First, however, a bit of politics. There’s a rigorous debate on whether Democrats should campaign wholly against a historically and deservedly unpopular president and avoid getting hung up on policy arguments. That call is above my pay grade. My point here is far simpler: If they do regain power, they’re going to need to do stuff, and they’d better be ready. Just look at the counter example of contemporary Republicans, who are (were??) great at winning but clueless once in power.
One idea for Democrats to elevate is direct job creation. That is, even at low unemployment, a lot of people can’t find gainful work. That’s bad for them, bad for their communities, bad for growth, and bad for politics. These people have been hurt by trade, by technology, by the aging of old industries, and, in some cases, by health and skill deficits.
I’m not talking just about the white working class in the Rust Belt or the coal region; I’m also talking about people in jobless enclaves in cities with otherwise vibrant economies.
A role for government in job creation is by no means a radical idea, nor is it inconsistent with conventional economics, which allows for such intervention in the case of market failures. Well, if a bunch of people are left out even as we close in on full employment, that’s a costly market failure. And if you’re okay with the Federal Reserve as the lender of last resort when credit markets fail, as was the case in the financial crisis of 2008, then you should apply the same standard to labor markets. Banks facing credit constraints are no more economically important than workers facing inadequate job opportunities, and the latter are a lot more politically sympathetic.
Direct-job-creation policy exists on a continuum, going from least to most interventionist. At the less-interventionist end are policies in which the government subsidizes wages for a set period. A group of researchers from Georgetown University recently completed an exhaustive evaluation of 40 years of subsidized employment programs, and they concluded that “[s]ubsidized employment programs and policies are underutilized, potentially powerful tools for lifting up workers in or at risk of poverty.” A key point of the research is that such programs “would be valuable throughout the business cycle for those with serious or multiple barriers to employment.”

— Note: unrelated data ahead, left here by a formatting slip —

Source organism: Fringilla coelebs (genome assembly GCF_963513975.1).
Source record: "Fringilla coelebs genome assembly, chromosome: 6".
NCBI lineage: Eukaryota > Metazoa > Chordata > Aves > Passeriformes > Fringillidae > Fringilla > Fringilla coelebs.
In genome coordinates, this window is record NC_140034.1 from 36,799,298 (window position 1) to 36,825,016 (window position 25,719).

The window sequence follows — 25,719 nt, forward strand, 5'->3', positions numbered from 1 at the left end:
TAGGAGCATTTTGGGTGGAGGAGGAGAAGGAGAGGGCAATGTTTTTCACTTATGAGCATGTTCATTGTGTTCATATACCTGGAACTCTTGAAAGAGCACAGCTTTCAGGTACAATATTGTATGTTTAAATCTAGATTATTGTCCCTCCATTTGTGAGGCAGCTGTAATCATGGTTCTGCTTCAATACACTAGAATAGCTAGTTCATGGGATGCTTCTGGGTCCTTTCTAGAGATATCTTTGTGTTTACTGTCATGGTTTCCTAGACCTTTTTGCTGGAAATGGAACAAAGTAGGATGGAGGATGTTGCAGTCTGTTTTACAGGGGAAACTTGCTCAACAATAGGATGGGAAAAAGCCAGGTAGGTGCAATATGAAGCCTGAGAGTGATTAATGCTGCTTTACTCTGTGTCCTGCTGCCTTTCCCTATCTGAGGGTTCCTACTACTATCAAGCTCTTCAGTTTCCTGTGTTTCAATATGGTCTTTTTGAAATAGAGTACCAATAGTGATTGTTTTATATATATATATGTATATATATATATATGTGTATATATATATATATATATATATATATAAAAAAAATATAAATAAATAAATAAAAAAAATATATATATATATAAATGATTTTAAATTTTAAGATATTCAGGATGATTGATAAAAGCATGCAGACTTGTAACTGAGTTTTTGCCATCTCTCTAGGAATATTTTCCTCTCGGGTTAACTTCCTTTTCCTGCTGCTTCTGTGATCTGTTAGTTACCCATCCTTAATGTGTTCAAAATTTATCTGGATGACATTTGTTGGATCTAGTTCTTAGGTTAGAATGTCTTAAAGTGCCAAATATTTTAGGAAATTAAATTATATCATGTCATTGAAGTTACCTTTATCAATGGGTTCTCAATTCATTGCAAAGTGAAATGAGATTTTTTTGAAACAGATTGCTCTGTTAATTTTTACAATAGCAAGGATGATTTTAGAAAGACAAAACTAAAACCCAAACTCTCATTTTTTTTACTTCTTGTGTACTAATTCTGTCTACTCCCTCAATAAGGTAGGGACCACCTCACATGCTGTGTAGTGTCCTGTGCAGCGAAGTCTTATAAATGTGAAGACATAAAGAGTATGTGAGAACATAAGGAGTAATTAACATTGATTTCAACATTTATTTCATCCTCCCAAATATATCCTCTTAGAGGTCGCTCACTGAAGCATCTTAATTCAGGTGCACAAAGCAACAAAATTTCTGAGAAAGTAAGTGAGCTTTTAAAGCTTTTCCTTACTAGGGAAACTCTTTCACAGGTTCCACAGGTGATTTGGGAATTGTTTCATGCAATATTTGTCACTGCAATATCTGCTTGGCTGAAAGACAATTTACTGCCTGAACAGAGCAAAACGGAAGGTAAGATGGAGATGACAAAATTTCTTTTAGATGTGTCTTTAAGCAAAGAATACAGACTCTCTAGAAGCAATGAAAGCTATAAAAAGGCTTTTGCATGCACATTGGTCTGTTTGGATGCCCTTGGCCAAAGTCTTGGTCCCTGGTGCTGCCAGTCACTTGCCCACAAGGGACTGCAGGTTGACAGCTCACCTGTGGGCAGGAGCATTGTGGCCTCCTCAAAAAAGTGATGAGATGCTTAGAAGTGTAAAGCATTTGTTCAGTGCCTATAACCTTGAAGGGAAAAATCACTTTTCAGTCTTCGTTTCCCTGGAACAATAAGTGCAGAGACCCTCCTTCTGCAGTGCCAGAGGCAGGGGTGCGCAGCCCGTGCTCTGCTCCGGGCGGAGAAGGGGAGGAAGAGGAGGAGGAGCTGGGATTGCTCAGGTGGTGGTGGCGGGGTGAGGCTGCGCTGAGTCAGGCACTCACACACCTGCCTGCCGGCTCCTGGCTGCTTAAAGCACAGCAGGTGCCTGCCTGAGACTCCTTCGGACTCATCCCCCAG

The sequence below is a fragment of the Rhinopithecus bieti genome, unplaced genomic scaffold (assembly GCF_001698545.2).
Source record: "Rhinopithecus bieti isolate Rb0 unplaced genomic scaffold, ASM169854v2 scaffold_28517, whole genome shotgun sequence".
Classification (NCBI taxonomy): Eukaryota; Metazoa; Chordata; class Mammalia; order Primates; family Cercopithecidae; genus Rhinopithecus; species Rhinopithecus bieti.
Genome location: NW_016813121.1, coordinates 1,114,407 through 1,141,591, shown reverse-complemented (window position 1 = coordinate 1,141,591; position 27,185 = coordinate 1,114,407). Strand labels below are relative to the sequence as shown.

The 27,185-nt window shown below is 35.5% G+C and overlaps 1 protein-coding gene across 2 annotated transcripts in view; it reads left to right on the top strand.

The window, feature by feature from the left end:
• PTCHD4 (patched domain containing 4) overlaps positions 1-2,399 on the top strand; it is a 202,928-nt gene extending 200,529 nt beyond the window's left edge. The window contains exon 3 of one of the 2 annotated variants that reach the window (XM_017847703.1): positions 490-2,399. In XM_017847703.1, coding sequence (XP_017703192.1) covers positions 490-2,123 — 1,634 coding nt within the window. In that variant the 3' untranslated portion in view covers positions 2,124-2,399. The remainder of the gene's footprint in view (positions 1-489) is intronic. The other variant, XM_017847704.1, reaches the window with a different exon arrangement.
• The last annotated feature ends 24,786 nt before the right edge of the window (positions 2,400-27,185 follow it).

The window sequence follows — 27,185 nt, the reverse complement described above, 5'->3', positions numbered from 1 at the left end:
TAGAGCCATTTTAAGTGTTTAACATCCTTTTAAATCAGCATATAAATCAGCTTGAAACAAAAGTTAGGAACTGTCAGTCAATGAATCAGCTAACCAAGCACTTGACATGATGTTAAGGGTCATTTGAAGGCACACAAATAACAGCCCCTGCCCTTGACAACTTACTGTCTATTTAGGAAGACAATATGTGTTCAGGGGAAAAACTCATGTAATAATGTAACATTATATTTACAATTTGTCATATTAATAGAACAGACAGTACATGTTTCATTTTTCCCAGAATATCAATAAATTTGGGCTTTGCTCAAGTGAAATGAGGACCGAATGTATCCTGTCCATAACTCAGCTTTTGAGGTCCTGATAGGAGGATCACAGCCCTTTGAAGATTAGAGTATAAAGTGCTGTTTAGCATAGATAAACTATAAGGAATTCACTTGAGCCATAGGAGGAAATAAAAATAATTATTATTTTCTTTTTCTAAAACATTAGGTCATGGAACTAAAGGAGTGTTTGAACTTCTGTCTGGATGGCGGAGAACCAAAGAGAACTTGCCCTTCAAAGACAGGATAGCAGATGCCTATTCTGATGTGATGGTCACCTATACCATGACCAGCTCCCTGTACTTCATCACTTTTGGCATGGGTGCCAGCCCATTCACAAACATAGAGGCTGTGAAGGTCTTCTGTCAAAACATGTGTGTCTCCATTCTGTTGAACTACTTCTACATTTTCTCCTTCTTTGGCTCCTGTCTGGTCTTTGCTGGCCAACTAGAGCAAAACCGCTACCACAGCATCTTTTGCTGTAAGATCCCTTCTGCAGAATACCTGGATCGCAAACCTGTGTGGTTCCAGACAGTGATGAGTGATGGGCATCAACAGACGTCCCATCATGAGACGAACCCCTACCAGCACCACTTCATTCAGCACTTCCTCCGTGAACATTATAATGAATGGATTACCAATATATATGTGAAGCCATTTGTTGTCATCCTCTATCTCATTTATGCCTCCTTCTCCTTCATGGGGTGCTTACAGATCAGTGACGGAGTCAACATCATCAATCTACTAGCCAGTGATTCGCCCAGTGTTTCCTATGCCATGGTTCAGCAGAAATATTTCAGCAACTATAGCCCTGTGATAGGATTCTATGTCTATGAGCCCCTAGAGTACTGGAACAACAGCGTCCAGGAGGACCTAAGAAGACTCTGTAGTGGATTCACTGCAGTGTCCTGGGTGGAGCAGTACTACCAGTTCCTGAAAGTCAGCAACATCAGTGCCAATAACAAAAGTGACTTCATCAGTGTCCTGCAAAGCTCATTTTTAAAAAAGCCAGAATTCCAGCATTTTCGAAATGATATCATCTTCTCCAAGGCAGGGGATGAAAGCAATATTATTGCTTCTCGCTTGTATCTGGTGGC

The “throughout-the-business-cycle” point is crucial. We’re not talking about just helping people find jobs in recessions. We’re talking about people and places where recessionary conditions prevail even while everywhere else is doing well.
Some of the most effective programs in this space coordinate with local employers to ensure program participants are training for in-demand occupations. Thus, programs at this end of the continuum address both demand and supply-side shortcomings, and they are often directed at particularly disadvantaged workers facing steep barriers to labor market entry. Along with basic skill deficits, such barriers can result from minor physical or cognitive disabilities, long-term unemployment, discrimination or criminal records.
Before you assert this couldn’t happen here, be aware that during the last recession, the federal government implemented a successful program from this model. Most states took advantage of the program, using $1.3 billion to place around 250,000 low-income people in jobs in less than two years. While employers typically received the subsidy for relatively short periods (less than a year), participants often remained in the job market. One careful study from Florida’s version of the program found that, relative to a control group, participants’ work and earnings went up not just during the program, but after it as well, suggesting lasting benefits.
At the other end of the continuum, we have much more ambitious proposals wherein the federal government provides a public-service job for which it pays a living-wage salary and benefits. In a forthcoming paper, economists William Darity Jr., Darrick Hamilton and Mark Paul advocate for the creation of a National Investment Employment Corps, or NIEC, that provides employment grants to state and local government projects “designed to address community needs and provide socially beneficial goods and services to communities and society at large.” Infrastructure, energy efficiency, community development, education, elder care and other projects could all receive funding through the NIEC. Darity et al. estimate the mean salary would be about $32,500. They scale their program to eliminate involuntary unemployment and substantially reduce poverty, leading to an annual cost of nearly $600 billion, which is close to what we spend on defense, so, like I said, theirs is a highly ambitious version of this idea.
But regardless of scale, the punchline remains the same. This is an idea whose time has come, as can be seen by support for direct job creation from progressives, centrists and even some on the right, including Trump’s chief economist. That last endorsement may sound surprising, but it’s consistent with Trump’s populist win, if not his Republican-donor-based agenda (I note in passing that Trump’s proposed tax cut, by significantly increasing the deficit, implies fewer resources for direct job creation). If Tuesday night’s victories for Democrats mark the beginning of something new in our politics, and if Democrats are willing to get to work on ideas like this one, actual help may be on the way for those who need it.